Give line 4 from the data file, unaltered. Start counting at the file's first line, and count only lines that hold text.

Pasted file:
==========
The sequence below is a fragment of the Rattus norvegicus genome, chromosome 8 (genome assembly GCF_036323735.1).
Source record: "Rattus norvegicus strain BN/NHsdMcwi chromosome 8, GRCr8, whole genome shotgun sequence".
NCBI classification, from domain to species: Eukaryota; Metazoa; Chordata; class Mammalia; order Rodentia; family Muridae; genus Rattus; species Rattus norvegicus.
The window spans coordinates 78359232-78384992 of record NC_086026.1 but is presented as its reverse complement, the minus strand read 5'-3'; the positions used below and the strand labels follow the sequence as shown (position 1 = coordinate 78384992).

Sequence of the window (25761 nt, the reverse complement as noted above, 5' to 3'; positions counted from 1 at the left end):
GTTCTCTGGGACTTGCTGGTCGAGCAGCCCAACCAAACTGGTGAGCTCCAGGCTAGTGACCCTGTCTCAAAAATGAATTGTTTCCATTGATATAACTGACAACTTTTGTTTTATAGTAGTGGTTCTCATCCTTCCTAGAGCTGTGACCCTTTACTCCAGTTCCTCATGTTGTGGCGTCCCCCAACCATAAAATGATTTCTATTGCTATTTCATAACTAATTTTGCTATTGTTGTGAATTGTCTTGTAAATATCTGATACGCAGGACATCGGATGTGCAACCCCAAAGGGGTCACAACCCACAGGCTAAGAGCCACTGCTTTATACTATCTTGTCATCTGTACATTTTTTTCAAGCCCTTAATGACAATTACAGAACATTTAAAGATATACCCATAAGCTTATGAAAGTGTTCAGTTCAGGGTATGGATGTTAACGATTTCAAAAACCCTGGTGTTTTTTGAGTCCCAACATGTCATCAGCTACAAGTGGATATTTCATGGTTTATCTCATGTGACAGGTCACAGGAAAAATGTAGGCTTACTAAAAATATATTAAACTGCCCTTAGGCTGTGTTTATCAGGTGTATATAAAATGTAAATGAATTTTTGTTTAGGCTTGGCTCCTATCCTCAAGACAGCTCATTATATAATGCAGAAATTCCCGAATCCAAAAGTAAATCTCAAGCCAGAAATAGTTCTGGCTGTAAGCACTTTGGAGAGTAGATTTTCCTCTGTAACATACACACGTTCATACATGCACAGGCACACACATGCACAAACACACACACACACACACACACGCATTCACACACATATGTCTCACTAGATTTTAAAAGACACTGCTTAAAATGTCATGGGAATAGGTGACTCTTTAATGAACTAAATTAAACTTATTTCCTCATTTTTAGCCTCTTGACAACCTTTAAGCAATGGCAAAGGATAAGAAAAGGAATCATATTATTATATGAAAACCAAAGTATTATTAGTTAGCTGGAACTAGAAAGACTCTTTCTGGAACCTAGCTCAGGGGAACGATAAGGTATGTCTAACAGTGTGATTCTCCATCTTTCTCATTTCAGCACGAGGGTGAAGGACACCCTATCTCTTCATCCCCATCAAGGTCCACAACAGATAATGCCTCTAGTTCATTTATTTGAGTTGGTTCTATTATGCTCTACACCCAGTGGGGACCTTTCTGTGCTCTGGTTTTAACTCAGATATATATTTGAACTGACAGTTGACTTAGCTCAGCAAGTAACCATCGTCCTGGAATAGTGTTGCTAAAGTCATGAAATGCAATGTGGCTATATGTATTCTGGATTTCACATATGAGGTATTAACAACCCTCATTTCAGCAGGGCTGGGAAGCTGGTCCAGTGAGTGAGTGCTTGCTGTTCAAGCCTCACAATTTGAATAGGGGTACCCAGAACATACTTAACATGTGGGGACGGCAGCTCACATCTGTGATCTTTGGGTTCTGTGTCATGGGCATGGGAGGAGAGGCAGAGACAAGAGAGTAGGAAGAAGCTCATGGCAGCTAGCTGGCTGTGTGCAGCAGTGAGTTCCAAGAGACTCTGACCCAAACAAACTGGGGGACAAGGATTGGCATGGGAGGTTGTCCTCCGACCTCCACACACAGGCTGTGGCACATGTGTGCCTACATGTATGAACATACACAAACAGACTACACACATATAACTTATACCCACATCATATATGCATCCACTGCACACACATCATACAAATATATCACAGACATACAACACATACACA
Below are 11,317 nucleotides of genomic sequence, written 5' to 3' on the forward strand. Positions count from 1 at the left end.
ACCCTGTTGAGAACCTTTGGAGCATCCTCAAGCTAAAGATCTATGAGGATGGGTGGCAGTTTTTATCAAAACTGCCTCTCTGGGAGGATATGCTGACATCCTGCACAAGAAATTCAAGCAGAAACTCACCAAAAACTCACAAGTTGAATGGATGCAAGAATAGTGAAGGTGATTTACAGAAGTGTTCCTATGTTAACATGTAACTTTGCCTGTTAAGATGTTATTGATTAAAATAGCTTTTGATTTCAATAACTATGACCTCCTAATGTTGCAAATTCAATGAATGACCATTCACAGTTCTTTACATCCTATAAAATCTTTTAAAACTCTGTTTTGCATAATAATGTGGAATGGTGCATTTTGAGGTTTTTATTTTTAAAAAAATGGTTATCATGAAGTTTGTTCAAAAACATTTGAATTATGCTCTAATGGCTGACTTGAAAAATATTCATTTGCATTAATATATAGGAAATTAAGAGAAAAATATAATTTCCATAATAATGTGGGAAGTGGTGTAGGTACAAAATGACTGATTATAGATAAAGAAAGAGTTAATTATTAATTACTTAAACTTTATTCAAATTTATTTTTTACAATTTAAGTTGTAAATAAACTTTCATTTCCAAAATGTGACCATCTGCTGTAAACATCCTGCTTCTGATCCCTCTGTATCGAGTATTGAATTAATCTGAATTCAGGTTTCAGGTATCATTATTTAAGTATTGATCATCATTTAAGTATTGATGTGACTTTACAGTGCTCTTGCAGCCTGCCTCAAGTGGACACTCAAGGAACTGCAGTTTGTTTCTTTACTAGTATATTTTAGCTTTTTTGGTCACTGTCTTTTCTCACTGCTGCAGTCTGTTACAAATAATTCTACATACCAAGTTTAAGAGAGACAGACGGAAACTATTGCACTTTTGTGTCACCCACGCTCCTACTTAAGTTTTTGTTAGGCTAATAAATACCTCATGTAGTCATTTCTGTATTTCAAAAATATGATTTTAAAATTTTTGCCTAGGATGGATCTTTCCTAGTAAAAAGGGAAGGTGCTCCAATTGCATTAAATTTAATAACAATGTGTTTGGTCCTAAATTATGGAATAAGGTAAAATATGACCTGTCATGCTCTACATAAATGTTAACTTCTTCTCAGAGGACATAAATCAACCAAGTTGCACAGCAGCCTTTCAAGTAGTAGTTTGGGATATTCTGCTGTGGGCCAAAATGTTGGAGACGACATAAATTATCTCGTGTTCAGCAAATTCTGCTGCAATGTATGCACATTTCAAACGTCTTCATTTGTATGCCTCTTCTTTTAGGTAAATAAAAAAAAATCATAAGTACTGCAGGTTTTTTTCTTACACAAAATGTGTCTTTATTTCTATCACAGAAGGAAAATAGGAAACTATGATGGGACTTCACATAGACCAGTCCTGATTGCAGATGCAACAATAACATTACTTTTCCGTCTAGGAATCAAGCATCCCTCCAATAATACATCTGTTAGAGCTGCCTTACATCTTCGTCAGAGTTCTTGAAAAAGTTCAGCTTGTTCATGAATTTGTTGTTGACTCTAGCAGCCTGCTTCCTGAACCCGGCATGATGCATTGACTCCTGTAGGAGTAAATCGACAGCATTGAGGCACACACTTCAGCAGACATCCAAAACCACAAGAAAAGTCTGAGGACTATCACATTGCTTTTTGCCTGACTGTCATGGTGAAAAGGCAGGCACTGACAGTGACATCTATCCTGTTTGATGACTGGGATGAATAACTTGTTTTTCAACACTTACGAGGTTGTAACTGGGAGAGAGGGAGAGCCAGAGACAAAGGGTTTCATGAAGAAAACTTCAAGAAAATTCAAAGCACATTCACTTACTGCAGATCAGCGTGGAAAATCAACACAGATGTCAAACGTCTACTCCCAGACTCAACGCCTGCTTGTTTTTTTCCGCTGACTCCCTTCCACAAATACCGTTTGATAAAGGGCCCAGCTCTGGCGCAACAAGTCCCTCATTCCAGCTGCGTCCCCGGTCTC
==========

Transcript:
The window spans coordinates 78359232-78384992 of record NC_086026.1 but is presented as its reverse complement, the minus strand read 5'-3'; the positions used below and the strand labels follow the sequence as shown (position 1 = coordinate 78384992).